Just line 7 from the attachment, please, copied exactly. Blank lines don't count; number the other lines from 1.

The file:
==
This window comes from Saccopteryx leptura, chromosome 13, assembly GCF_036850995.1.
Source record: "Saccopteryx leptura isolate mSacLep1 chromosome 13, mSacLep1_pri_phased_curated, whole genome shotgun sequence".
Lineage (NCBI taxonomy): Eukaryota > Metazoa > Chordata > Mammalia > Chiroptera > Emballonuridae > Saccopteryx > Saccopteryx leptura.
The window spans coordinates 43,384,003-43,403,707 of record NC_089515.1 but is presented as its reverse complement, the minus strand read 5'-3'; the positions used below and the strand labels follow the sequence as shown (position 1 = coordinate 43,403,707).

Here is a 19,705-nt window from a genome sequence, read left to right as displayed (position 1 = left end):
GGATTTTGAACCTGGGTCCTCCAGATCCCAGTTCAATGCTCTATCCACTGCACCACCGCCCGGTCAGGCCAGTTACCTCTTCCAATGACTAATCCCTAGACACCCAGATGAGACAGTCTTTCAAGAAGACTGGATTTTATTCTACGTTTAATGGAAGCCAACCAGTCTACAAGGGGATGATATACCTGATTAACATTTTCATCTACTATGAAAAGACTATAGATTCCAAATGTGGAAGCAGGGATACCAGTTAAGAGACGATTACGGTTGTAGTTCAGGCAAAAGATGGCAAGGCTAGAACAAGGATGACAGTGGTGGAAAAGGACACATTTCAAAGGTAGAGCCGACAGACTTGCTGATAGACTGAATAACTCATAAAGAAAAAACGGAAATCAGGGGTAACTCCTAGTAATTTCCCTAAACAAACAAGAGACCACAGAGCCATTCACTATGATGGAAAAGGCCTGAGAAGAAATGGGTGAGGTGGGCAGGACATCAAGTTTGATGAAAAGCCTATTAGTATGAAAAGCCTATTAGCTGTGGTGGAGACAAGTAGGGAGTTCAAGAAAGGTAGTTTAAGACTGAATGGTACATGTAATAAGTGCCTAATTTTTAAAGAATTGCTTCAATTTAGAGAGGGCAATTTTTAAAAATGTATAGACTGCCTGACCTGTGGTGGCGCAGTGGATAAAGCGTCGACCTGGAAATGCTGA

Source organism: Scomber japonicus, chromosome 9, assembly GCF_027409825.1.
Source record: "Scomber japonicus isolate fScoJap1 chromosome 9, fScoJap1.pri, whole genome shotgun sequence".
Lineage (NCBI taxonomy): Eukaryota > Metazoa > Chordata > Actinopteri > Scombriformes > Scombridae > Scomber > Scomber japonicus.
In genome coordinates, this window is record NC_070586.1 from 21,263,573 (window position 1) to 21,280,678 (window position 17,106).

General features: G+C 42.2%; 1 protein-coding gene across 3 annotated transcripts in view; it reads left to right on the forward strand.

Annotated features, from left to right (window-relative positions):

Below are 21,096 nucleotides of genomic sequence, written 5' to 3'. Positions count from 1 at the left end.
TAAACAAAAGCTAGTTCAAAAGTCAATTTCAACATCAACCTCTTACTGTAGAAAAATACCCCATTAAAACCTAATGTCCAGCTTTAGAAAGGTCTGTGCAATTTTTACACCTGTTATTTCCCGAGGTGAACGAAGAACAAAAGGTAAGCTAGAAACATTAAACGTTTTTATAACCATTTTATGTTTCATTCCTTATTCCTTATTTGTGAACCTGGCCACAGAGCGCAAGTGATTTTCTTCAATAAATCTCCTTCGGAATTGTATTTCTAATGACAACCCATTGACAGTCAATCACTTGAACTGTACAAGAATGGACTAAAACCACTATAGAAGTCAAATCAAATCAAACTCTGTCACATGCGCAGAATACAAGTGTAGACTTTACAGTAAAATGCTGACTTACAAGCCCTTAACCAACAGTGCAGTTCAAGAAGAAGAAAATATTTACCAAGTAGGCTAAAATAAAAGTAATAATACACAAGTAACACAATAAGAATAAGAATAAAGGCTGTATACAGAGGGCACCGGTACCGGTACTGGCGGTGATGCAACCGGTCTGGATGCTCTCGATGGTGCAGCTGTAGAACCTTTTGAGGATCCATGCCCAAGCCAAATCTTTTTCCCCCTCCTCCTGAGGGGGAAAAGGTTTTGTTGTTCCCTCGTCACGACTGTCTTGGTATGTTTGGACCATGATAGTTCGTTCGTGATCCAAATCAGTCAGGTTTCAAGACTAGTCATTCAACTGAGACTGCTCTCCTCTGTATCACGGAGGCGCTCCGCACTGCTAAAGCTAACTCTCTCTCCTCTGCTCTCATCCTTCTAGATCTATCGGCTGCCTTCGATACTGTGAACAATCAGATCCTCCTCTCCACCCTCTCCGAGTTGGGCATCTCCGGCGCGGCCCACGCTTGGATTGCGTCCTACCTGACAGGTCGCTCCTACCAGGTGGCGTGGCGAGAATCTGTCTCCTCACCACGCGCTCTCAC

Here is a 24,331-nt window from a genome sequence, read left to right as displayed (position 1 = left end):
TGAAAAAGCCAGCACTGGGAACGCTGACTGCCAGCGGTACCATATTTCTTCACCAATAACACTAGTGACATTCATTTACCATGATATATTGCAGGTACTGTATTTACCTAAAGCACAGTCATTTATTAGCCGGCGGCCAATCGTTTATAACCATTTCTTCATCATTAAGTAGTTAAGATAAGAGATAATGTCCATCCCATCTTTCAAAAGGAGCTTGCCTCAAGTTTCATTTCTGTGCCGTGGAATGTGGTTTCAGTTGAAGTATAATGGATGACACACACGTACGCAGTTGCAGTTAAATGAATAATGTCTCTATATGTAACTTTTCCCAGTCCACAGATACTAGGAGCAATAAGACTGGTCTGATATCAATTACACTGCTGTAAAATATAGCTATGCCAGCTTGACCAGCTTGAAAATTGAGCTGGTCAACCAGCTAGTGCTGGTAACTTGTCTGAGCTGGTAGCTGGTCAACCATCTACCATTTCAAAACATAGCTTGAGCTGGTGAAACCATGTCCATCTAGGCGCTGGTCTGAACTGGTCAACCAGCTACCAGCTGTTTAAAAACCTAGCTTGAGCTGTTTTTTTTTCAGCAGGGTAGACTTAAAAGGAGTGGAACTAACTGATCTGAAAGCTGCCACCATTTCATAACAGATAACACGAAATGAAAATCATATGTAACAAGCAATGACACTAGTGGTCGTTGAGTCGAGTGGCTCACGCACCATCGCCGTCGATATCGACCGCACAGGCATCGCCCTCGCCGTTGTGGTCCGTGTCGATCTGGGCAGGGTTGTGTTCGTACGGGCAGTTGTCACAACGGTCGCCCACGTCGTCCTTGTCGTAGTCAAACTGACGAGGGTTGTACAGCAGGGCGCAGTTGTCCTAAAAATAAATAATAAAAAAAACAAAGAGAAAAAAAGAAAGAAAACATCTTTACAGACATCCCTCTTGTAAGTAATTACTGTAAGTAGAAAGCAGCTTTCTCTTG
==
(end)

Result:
Source organism: Scomber japonicus, chromosome 9, assembly GCF_027409825.1.